• avatar

    Disclaimer: I may not be totally unbiased. Tim Murray used to be the mayor of my city and did a good enough job at it to earn the Lt. Gov. spot.

    Does the black box record the speed of the front tires, or the rear ones? If it is picking up the rear tires, any total loss of traction will allow rapid acceleration of the rear wheels to the maximum governed speed. This covers the initial don’t-say-anything-that-admits-liability excuse of “black ice” and would also give credit to any explanation where the rear tires left the road.

    I have driven the entire length of I-190 many times, including going well over 100 MPH past where Murray crashed on many occasions. There are viaducts and crests that are unprotected from wind gusts, which can destabilize the car. Up in Sterling, the paved shoulders are painted Boston Celtics green. They will be as slippery as snot if they’re wet or have frost on them. High speeds are nothing new on that road; it is wide, and it connects Worcester to Fitchburg. There’s not much in Fitchburg that someone in Worcester would want to get to.

    All in all, it’s been a slow news year in Massachusetts aside from the weather, so it’s not surprising that there was some consternation when a state official crashed at a hundred miles per hour. Bear in mind that every insurance company tells you not to give a full explanation admitting liability until the investigation is done. I suspect that Mr. Murray will soon be able to give the full story; there’s nobody else that could be blamed for it and $9000 is not a large amount of money for either him or the state. Why not have him write a column about the wreck when he’s able to tell the whole truth?

    • 0 avatar

      Good point questioning where the black box measures wheel speed. If it is the rear wheels, that would make the black ice explanation quite believable.

      Unfortunately, MA officials have created a climate where the knee jerk reaction is to assume state officials are up to no good when something like this happens. Murray’s explanation for why he was on the road doesn’t help. Sterling is about 20 miles north of his home in Worcester. Who drives that far for coffee and a newspaper? Surveying storm damage from an interstate? Can’t he just ask the DPW about the conditions the plow drivers see?

    • 0 avatar

      My guess is that a speed reading would be it would be from the transmission as that would be the most reliable/accurate. Nut being that they have ABS, in theory a speed reading could come from the ABS sensor.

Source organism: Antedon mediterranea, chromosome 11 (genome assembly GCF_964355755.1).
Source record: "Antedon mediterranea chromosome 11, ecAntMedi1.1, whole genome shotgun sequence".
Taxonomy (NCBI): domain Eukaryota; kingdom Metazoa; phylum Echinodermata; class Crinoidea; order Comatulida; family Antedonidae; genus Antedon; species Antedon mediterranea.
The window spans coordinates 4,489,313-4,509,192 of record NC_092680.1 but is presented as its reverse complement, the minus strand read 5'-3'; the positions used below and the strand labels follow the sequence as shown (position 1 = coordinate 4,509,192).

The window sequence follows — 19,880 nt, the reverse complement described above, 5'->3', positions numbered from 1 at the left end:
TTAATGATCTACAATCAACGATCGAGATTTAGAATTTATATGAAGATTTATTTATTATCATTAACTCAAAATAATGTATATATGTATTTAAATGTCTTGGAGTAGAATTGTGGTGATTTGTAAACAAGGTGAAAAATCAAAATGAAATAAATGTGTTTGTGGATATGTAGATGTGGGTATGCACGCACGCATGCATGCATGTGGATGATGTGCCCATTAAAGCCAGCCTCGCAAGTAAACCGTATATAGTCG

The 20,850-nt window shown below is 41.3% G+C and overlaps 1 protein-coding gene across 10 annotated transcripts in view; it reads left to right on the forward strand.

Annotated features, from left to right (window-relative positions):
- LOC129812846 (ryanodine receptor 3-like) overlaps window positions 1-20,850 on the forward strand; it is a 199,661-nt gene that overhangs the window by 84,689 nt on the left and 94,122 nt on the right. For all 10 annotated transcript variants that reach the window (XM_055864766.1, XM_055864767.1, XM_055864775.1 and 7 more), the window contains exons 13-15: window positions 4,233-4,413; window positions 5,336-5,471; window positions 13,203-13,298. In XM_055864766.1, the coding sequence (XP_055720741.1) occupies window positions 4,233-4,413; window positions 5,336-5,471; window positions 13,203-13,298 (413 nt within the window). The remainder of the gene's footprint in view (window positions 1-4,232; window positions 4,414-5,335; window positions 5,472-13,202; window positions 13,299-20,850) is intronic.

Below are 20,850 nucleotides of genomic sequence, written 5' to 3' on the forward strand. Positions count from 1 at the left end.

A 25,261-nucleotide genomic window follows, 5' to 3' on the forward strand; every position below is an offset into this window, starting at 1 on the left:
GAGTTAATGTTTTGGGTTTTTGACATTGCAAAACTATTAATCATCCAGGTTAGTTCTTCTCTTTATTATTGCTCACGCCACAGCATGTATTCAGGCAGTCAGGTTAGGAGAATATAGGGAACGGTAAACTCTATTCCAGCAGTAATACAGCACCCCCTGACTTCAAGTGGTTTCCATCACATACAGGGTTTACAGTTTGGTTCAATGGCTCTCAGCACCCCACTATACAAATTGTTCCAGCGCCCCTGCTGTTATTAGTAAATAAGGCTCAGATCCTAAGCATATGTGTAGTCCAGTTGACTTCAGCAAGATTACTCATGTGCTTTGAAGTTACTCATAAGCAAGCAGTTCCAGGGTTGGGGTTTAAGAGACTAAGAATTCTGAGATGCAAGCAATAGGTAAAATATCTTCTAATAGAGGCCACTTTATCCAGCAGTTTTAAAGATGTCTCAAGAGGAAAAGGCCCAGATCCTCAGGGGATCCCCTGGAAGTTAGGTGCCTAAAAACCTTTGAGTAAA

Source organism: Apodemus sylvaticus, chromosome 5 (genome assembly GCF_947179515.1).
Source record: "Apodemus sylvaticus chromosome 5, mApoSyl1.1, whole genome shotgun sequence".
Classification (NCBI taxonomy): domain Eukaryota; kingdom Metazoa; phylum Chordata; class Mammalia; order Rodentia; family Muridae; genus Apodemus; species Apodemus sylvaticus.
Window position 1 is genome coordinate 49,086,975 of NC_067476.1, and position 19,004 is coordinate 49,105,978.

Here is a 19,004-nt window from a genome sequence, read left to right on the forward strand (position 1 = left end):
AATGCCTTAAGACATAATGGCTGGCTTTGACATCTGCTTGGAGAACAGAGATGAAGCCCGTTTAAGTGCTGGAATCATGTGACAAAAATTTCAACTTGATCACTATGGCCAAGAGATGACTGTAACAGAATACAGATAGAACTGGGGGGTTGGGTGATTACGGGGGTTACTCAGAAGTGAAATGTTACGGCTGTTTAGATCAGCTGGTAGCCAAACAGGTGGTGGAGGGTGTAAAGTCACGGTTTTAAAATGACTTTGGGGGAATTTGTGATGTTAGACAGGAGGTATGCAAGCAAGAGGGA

• avatar

    I read this story when it first broke on the Drudge… he claimed he was headed out to observe road clearing operations… at 4 AM after a snowfall. The article’s author suggested he was on his way to be somewhere he should not have been, lends credence to the theory there was a woman involved. Maybe there was one in between he and the wheel who didn’t make it, and was conveniently handled later? Ah the stuff of Hollywood.

  • avatar

    I can appreciate that the suicide angle seems obvious, given the account of one news story.

    But the crash also has the ingredients of unintended acceleration:

    -Driver intends to hit the brakes, but hits the accelerator instead

    -Car responds to braking attempt by increasing speed, since that’s what depressing the accelerator is supposed to do

    -Driver panics because brakes appear to be failing, since the car is going faster than it was before, instead of stopping.

    -Driver responds by hitting the accelerator again, again confusing it with the brake pedal. Of course, the car responds to this subsequent braking attempt by accelerating even more.

    -And so on.

    That being said, none of us here have enough information to reach any definitive conclusions. But it is surprising that an accident investigation firm wouldn’t know that unintended acceleration incidents typically involve a car that accelerates without any braking whatsoever.

  • avatar

    “Thank God the Lieutenant Governor wasn’t listening to Dirty Deeds Done Dirty Cheap, as he probably would have blasted his Crown Vic to 130mph or beyond”


  • avatar

    They put Cool J’s cover on the post because……..they really like Cool J!

  • avatar

    Jack’s retelling of this incident is a bit more dramatic than every account I have read in other news sources. In the story told by the state police, Murray lost control of the car, then hit a rock ledge and rolled twice. I’ve also read conflicting reports of whether or not Murray was wearing a seat belt, though most stories agree he was not.

    Jack makes it sound like Murray launched the car into the air and then hit a sheer rock wall at a 90-degree angle. I don’t think anyone escapes an accident like that unharmed, in any road car. Details of the crash aside, the story is still an impressive testament to the panther’s safety.

  • avatar

    I want to know what AC/DC thinks of this!

  • avatar

    Gets up at 4:45 for “coffee and a newspaper” Takes instead a 42.5 mile drive AFTER A SNOWSTORM at 100mph… what a hack!

    “The lieutenant governor was issued a $555 ticket and has promised to reimburse the state for the full cost of the vehicle, a 2007 Ford Crown Victoria sedan” (No dealer markup either)

  • avatar

    Talk about not being his time.

  • avatar
    Educator(of teachers)Dan

    BOF FTW! After taking several harrowing railroad track “Dukes of Hazard” style jumps in high school (idiot hs seniors driving) I would suggest that he was likely listing to “Big Balls.”

Read all comments

Back to TopLeave a Reply

You must be logged in to post a comment.

Recent Comments

  • mikey: Its also after Cab and ,Box drop /marriage done with completed front sheet metal .That job is on its way to...
  • 80Cadillac: This is a terrible-looking car. Nose overhang is too long/high, rear overhang too short, wheels too...
  • Dave M.: An interior pic or two would have been nice. Growing up so long ago, anything made in Japan was considered...
  • Polka King: I think that this is silly.
  • Chocolatedeath: Well I must say Thank you for running with this. I did ask for it about a year ago. This went about...

New Car Research

Get a Free Dealer Quote

Who We Are

  • Matthew Guy
  • Timothy Cain
  • Adam Tonge
  • Bozi Tatarevic
  • Chris Tonn
  • Corey Lewis
  • Mark Baruth
  • Ronnie Schreiber